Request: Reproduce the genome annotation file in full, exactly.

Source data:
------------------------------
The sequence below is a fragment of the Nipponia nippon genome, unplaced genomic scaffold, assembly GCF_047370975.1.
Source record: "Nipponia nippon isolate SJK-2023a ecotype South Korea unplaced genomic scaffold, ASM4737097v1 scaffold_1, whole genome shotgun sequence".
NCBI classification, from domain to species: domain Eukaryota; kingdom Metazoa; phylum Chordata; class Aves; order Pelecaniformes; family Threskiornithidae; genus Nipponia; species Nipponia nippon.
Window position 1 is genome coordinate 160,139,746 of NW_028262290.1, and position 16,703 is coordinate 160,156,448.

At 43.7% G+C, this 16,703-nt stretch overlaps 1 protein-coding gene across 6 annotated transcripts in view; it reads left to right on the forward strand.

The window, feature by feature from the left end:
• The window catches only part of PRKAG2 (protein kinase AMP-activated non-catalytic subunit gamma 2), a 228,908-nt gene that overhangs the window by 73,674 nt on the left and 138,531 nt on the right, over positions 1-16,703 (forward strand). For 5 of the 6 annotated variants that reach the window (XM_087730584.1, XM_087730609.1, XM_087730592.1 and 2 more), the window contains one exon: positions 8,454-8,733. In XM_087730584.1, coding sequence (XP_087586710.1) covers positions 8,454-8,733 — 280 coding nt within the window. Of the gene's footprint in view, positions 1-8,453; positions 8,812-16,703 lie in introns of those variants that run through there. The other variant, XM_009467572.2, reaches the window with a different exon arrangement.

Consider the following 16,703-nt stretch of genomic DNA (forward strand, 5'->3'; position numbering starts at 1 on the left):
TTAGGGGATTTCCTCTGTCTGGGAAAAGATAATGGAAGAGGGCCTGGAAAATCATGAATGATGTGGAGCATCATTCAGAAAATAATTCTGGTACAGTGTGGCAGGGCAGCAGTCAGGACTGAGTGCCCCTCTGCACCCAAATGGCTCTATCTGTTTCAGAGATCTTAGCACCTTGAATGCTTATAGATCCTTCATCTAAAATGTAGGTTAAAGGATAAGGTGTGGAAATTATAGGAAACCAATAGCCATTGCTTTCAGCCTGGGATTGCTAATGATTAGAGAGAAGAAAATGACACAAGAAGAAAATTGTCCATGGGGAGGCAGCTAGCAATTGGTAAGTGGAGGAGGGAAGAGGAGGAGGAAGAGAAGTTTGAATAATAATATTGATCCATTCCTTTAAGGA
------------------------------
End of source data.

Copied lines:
The sequence below is a fragment of the Nipponia nippon genome, unplaced genomic scaffold, assembly GCF_047370975.1.
Source record: "Nipponia nippon isolate SJK-2023a ecotype South Korea unplaced genomic scaffold, ASM4737097v1 scaffold_1, whole genome shotgun sequence".
NCBI classification, from domain to species: domain Eukaryota; kingdom Metazoa; phylum Chordata; class Aves; order Pelecaniformes; family Threskiornithidae; genus Nipponia; species Nipponia nippon.
Window position 1 is genome coordinate 160,139,746 of NW_028262290.1, and position 16,703 is coordinate 160,156,448.

At 43.7% G+C, this 16,703-nt stretch overlaps 1 protein-coding gene across 6 annotated transcripts in view; it reads left to right on the forward strand.

The window, feature by feature from the left end:
• The window catches only part of PRKAG2 (protein kinase AMP-activated non-catalytic subunit gamma 2), a 228,908-nt gene that overhangs the window by 73,674 nt on the left and 138,531 nt on the right, over positions 1-16,703 (forward strand). For 5 of the 6 annotated variants that reach the window (XM_087730584.1, XM_087730609.1, XM_087730592.1 and 2 more), the window contains one exon: positions 8,454-8,733. In XM_087730584.1, coding sequence (XP_087586710.1) covers positions 8,454-8,733 — 280 coding nt within the window. Of the gene's footprint in view, positions 1-8,453; positions 8,812-16,703 lie in introns of those variants that run through there. The other variant, XM_009467572.2, reaches the window with a different exon arrangement.

Consider the following 16,703-nt stretch of genomic DNA (forward strand, 5'->3'; position numbering starts at 1 on the left):
TTAGGGGATTTCCTCTGTCTGGGAAAAGATAATGGAAGAGGGCCTGGAAAATCATGAATGATGTGGAGCATCATTCAGAAAATAATTCTGGTACAGTGTGGCAGGGCAGCAGTCAGGACTGAGTGCCCCTCTGCACCCAAATGGCTCTATCTGTTTCAGAGATCTTAGCACCTTGAATGCTTATAGATCCTTCATCTAAAATGTAGGTTAAAGGATAAGGTGTGGAAATTATAGGAAACCAATAGCCATTGCTTTCAGCCTGGGATTGCTAATGATTAGAGAGAAGAAAATGACACAAGAAGAAAATTGTCCATGGGGAGGCAGCTAGCAATTGGTAAGTGGAGGAGGGAAGAGGAGGAGGAAGAGAAGTTTGAATAATAATATTGATCCATTCCTTTAAGGA